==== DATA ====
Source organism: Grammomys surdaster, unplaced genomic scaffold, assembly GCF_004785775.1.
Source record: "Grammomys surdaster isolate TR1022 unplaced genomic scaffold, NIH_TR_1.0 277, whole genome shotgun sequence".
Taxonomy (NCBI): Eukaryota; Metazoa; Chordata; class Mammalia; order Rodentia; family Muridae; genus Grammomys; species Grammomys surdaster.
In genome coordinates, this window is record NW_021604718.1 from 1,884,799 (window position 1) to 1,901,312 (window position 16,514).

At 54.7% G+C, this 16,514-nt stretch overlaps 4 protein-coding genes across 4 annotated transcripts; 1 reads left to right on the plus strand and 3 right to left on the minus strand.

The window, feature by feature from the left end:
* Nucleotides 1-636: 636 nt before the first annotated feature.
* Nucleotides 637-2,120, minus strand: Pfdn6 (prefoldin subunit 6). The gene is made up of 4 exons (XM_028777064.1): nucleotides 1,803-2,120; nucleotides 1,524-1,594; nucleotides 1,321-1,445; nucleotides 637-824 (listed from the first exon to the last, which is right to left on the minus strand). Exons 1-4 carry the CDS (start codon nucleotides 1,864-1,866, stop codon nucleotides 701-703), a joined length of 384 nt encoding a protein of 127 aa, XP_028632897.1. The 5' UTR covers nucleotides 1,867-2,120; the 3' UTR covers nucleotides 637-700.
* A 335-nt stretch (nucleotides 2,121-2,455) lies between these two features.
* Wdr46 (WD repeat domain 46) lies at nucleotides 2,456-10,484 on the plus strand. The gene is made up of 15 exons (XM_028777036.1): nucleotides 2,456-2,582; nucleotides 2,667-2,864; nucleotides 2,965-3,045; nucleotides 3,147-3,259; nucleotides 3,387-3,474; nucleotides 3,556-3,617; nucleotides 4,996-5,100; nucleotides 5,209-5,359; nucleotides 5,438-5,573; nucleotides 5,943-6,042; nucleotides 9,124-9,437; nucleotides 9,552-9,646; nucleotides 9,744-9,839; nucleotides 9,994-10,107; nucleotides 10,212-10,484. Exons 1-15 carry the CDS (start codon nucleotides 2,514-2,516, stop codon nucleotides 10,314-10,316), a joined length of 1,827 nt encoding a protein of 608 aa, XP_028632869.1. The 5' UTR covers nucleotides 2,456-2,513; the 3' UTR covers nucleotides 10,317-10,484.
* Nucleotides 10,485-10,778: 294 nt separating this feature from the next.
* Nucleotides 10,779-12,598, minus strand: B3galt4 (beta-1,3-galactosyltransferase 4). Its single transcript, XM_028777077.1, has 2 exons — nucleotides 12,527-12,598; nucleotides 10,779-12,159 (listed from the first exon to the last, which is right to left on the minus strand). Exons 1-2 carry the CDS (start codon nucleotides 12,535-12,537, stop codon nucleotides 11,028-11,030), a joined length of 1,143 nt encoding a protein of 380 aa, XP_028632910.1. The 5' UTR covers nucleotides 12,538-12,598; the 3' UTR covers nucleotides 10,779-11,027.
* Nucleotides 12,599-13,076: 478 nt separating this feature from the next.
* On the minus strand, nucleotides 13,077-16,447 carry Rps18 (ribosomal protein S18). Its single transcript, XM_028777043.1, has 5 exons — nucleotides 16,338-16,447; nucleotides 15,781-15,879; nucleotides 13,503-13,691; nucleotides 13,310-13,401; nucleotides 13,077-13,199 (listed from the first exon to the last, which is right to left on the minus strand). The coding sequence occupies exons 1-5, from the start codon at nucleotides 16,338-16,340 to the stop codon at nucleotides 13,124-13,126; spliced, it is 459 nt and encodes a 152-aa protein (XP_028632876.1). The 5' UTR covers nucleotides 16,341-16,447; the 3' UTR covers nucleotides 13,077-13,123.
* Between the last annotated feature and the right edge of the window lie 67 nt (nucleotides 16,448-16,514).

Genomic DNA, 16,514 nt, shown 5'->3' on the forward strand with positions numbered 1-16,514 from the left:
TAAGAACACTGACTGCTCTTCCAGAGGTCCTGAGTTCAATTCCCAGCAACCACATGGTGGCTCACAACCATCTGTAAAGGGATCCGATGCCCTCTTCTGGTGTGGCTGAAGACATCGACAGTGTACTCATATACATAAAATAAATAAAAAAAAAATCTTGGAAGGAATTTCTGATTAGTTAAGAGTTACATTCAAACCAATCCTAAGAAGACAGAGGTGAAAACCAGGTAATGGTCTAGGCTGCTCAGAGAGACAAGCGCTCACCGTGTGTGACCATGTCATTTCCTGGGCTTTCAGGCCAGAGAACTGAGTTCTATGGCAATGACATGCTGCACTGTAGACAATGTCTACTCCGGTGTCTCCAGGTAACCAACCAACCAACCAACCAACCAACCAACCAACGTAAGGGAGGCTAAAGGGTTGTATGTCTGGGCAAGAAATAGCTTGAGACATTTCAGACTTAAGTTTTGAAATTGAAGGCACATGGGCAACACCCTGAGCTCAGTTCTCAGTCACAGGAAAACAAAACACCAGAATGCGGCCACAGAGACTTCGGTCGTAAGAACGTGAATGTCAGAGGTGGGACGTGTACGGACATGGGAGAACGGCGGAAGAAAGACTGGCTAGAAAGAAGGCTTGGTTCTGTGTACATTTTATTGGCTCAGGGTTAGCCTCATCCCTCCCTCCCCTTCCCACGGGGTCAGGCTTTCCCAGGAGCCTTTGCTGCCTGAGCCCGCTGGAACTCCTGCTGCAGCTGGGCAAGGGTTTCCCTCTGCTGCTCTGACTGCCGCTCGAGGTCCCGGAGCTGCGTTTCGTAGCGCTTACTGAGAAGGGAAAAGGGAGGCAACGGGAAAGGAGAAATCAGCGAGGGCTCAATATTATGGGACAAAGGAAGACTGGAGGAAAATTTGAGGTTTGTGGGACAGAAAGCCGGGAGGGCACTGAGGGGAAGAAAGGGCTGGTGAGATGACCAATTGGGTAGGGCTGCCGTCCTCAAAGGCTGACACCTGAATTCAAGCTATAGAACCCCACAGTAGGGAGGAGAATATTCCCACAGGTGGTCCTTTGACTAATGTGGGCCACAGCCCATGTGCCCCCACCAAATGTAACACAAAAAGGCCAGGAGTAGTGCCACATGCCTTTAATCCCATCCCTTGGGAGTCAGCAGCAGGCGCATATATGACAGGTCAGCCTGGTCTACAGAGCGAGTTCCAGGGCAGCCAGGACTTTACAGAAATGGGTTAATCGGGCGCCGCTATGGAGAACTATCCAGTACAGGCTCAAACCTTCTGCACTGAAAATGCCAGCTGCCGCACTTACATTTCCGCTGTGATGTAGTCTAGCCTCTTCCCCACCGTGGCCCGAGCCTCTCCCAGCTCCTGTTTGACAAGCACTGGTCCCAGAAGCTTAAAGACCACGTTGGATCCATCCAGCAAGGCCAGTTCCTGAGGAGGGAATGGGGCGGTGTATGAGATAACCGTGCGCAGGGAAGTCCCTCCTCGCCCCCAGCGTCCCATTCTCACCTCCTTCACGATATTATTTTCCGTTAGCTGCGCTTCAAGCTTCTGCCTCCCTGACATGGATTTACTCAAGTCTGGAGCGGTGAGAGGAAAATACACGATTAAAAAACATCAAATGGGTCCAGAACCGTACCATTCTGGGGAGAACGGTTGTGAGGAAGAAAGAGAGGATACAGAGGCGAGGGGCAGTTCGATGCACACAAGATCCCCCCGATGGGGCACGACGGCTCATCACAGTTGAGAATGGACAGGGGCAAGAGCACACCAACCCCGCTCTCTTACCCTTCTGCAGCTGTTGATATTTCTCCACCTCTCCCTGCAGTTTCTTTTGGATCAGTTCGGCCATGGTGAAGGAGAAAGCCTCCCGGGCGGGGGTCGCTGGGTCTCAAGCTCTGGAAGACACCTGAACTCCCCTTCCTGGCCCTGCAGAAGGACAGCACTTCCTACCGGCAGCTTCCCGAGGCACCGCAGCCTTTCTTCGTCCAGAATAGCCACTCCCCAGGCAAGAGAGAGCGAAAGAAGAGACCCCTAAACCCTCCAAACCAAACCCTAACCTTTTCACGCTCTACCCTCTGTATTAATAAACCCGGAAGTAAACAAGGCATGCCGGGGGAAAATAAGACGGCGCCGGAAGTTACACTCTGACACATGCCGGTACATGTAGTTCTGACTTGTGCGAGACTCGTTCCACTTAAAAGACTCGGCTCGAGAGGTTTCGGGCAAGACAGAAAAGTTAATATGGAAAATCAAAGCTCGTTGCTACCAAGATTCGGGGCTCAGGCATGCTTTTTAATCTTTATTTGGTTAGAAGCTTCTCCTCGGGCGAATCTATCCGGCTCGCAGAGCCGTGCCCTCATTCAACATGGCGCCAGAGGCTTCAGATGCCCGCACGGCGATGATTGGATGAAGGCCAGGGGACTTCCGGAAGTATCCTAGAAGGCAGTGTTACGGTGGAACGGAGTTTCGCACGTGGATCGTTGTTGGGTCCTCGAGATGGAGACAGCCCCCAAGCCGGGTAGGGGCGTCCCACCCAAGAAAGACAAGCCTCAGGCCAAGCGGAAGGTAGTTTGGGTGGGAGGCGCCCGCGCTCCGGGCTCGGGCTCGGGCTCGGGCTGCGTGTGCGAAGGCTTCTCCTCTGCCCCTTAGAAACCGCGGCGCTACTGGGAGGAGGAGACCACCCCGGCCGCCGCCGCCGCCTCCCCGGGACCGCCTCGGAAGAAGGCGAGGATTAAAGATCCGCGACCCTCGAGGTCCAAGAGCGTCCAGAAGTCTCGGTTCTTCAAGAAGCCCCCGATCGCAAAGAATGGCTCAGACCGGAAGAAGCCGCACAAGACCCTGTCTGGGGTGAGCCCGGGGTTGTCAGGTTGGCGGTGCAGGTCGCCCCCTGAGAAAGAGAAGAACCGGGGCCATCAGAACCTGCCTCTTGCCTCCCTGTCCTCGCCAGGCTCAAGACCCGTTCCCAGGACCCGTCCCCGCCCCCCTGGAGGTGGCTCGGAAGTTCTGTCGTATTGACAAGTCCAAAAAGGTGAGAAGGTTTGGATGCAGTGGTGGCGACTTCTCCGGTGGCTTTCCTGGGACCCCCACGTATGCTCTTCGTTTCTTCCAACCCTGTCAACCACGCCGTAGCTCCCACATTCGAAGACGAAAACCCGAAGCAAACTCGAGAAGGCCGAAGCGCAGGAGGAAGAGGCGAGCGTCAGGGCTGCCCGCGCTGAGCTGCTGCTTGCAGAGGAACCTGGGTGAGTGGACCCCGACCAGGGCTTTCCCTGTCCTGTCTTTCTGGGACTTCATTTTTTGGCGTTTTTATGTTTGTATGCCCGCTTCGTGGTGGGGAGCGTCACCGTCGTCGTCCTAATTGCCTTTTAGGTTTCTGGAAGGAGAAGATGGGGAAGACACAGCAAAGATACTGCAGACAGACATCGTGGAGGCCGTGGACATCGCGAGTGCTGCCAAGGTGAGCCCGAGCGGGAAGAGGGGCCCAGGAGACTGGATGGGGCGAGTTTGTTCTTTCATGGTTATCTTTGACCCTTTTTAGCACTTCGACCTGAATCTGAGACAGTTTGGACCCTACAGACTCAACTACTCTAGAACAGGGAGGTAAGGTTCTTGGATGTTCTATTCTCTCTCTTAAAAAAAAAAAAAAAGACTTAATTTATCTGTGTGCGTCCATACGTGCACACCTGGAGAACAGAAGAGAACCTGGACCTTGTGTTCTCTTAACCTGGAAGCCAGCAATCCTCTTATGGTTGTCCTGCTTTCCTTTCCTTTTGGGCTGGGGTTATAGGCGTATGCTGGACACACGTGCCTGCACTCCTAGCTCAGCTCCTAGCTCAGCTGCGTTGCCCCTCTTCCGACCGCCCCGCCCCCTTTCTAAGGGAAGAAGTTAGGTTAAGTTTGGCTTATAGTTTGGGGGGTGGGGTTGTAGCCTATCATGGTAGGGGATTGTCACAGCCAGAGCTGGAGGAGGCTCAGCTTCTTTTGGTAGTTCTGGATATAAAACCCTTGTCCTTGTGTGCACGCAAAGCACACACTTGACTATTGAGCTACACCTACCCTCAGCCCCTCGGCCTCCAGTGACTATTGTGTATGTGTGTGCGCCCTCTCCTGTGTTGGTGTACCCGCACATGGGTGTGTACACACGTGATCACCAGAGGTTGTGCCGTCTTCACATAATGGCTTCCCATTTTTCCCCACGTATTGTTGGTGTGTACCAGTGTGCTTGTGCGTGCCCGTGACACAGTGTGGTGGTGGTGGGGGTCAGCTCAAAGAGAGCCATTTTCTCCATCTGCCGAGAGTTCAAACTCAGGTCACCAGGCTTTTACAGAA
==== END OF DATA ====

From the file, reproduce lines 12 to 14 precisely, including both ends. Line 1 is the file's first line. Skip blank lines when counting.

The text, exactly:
* Nucleotides 10,779-12,598, minus strand: B3galt4 (beta-1,3-galactosyltransferase 4). Its single transcript, XM_028777077.1, has 2 exons — nucleotides 12,527-12,598; nucleotides 10,779-12,159 (listed from the first exon to the last, which is right to left on the minus strand). Exons 1-2 carry the CDS (start codon nucleotides 12,535-12,537, stop codon nucleotides 11,028-11,030), a joined length of 1,143 nt encoding a protein of 380 aa, XP_028632910.1. The 5' UTR covers nucleotides 12,538-12,598; the 3' UTR covers nucleotides 10,779-11,027.
* Nucleotides 12,599-13,076: 478 nt separating this feature from the next.
* On the minus strand, nucleotides 13,077-16,447 carry Rps18 (ribosomal protein S18). Its single transcript, XM_028777043.1, has 5 exons — nucleotides 16,338-16,447; nucleotides 15,781-15,879; nucleotides 13,503-13,691; nucleotides 13,310-13,401; nucleotides 13,077-13,199 (listed from the first exon to the last, which is right to left on the minus strand). The coding sequence occupies exons 1-5, from the start codon at nucleotides 16,338-16,340 to the stop codon at nucleotides 13,124-13,126; spliced, it is 459 nt and encodes a 152-aa protein (XP_028632876.1). The 5' UTR covers nucleotides 16,341-16,447; the 3' UTR covers nucleotides 13,077-13,123.